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September 24, 2011 on 10:43 am

Dear Spiritual Explorer: What is a mystic and how does mysticism differ from other spiritual beliefs?
Georgia R., Nashville, TN


Art of Mysticism

Dear Georgia: Simply stated, a mystic is a person who seeks by contemplation and self-surrender to obtain unity with or absorption into whatever deity or absolute she chooses. A mystic is also one who believes in the possibility of understanding spiritual truths beyond the intellect. In the Art of Mysticism, Ma Jaya Sati Bhagavati, spiritual teacher at Kashi Ashram, in a question and answer protocol and Jean Houston, PhD, one of the pioneers of the human potential movement in the 70′s, explore direct revelation of spirit and mystical experience through Ma’s own guru Neem Karoli Baba. Explaining and dissecting mysticism in these times considering the many skeptics and believers in rationalism is quite a feat, although some, including myself, might argue that this is the age of irrationalism.

I remember reading about mysticism in the renowned book The Varieties of Religious Experience by Williams James at the tender age of about 17. I remember marveling at the many stories of the famous mystics that James recounted. That there are varieties of religious experience inspires me because it points out a truth that I have always known to be real, and that is, that we as individuals have the ability to experience our spiritual connection in our own inimitable way. In Hinduism those of us who are drawn to loving kindness can embrace bhakti or karma yoga which renders loving service to others. Then there are those, who consider themselves more intellectually drawn and call themselves jnani yogis. A jnani yogi is one who aspires to a spiritual apprehension of the truth through his intellect/mind. Similarly, we are all familiar with the Zen koans which by a comprehension of the riddle contained within the koan, one may experience a form of “satori” or what is known as “enlightened mind.” Of course, there are many mystical experiences recounted, to name a few, throughout all of Jewish, Christian and Muslim tradition.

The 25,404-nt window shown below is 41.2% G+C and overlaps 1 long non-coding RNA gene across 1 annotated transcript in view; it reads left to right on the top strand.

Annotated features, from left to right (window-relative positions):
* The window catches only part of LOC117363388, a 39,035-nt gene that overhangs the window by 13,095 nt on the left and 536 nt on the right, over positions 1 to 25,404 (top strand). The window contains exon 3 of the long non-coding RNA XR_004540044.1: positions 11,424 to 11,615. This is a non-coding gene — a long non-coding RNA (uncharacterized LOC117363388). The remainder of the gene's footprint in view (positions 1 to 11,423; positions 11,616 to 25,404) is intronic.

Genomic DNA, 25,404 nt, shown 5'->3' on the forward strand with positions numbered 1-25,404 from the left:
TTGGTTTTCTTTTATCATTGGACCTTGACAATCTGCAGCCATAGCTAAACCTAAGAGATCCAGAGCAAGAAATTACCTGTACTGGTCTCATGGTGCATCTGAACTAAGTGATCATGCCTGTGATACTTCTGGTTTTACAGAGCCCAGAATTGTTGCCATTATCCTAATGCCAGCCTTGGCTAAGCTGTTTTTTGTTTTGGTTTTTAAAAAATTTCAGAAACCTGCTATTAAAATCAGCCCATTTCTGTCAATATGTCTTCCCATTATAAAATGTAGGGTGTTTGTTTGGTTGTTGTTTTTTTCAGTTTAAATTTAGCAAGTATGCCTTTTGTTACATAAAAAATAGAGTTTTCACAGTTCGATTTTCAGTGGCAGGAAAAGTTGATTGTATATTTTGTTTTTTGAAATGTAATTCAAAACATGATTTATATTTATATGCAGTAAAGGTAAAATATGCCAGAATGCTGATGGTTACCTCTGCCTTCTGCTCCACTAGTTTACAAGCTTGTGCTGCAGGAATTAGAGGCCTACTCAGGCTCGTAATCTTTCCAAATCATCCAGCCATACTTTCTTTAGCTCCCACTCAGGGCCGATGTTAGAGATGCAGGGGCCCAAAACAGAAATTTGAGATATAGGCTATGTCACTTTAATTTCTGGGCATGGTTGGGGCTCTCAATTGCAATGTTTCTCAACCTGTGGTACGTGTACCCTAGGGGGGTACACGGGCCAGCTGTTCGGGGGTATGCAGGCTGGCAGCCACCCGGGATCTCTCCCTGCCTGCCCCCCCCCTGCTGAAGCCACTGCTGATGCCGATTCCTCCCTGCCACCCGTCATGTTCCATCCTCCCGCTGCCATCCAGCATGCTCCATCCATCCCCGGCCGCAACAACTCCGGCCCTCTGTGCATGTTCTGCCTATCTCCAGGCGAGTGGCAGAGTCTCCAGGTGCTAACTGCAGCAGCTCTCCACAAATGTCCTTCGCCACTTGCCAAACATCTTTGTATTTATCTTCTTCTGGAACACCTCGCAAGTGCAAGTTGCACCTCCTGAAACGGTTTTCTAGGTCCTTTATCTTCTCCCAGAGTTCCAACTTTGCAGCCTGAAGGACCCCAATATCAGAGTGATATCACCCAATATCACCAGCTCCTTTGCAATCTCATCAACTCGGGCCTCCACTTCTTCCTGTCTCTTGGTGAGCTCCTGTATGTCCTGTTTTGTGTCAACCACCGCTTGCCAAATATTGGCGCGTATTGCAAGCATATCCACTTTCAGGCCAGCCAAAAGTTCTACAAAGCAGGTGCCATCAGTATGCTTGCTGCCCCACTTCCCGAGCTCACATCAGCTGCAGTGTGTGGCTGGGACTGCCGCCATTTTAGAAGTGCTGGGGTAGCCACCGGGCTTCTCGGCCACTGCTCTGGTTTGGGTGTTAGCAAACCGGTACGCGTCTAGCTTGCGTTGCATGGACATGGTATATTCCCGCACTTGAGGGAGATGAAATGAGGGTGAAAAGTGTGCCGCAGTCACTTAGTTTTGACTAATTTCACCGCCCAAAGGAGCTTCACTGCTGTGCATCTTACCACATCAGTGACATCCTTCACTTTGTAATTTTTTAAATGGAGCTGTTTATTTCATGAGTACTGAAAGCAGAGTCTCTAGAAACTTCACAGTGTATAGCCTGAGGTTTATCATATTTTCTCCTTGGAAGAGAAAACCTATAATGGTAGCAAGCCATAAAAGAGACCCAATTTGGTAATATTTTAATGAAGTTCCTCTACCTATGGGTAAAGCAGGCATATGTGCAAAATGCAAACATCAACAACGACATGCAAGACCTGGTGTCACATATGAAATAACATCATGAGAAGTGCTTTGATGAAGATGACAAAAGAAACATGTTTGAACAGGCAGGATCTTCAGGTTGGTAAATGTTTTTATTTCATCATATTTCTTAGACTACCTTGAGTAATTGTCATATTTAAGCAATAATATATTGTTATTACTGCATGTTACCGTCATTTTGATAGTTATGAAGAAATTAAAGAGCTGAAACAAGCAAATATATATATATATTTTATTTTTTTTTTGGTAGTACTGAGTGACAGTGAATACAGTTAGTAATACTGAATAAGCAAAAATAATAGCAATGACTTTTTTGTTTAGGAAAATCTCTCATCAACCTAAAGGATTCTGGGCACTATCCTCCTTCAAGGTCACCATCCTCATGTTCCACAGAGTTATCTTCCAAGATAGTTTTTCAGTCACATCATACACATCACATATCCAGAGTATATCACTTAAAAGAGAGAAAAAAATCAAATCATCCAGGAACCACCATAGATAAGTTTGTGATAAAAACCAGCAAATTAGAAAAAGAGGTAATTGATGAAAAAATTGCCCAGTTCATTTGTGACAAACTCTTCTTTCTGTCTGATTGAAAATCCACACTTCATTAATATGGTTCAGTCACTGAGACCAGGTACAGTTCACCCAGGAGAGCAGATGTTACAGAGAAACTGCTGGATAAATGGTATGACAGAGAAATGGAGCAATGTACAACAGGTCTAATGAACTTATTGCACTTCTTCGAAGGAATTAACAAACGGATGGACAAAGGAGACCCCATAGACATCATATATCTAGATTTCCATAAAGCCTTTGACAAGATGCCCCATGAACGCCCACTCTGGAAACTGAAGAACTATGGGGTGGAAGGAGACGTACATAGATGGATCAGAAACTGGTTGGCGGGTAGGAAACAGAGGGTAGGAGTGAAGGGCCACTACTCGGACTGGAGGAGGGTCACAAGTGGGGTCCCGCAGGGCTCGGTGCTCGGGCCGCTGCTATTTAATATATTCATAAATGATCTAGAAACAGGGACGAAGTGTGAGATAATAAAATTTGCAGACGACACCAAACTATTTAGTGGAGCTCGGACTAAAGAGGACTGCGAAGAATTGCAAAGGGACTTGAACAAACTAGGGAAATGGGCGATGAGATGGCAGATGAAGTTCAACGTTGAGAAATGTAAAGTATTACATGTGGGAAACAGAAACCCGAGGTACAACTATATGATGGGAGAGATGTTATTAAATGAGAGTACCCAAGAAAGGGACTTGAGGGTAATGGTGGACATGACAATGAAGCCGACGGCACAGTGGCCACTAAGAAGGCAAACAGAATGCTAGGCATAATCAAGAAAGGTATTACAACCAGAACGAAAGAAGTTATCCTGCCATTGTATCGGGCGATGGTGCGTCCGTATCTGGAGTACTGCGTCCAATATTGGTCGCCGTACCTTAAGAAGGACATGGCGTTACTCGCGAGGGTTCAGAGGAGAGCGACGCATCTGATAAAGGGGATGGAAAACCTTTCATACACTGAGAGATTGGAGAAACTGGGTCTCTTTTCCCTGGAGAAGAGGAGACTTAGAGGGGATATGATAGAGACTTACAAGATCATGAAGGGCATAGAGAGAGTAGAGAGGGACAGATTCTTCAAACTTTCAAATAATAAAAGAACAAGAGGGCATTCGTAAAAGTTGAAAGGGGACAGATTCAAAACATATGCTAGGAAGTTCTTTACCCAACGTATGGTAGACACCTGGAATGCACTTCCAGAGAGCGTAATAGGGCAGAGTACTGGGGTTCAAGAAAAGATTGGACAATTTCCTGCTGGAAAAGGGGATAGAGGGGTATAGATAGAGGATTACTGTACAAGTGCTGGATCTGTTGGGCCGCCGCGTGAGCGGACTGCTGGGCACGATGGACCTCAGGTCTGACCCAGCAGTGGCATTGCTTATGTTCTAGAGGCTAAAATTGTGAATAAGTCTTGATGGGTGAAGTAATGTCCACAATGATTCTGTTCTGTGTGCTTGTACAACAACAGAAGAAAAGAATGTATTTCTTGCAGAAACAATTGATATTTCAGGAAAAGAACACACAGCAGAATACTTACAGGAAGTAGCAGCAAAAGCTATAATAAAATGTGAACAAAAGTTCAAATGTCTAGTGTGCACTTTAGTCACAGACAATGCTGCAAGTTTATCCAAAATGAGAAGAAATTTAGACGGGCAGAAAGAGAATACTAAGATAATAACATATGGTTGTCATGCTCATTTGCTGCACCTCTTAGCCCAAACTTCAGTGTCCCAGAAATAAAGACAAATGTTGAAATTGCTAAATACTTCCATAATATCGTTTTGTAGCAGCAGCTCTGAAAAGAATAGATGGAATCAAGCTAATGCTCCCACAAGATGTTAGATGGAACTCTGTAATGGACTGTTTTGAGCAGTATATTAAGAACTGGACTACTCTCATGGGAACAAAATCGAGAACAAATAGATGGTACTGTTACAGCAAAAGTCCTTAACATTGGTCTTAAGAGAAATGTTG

Within The Art of Mysticism Ma Jaya speaks of her own awakening to spiritual life, the interfaith movement, the path of service and the Chidakash, first brought to awareness through the teachings of Swami Bhagawan Nityananda. Ma in her own enticingly personal way shows herself to be the non pareil teacher for those who need spirituality to be practical as well as exalted. Ma Jaya is a true down-to-earth mystic who is also divinely inspired. Ma Jaya does not aspire to live in an ivory tower. She uses her spirituality not only as a conduit for others to the divine, but also in a very practical, service to humanity mode. Ma Jaya is a very unique teacher in our time.

Thanks for writing, Spiritual Explorer

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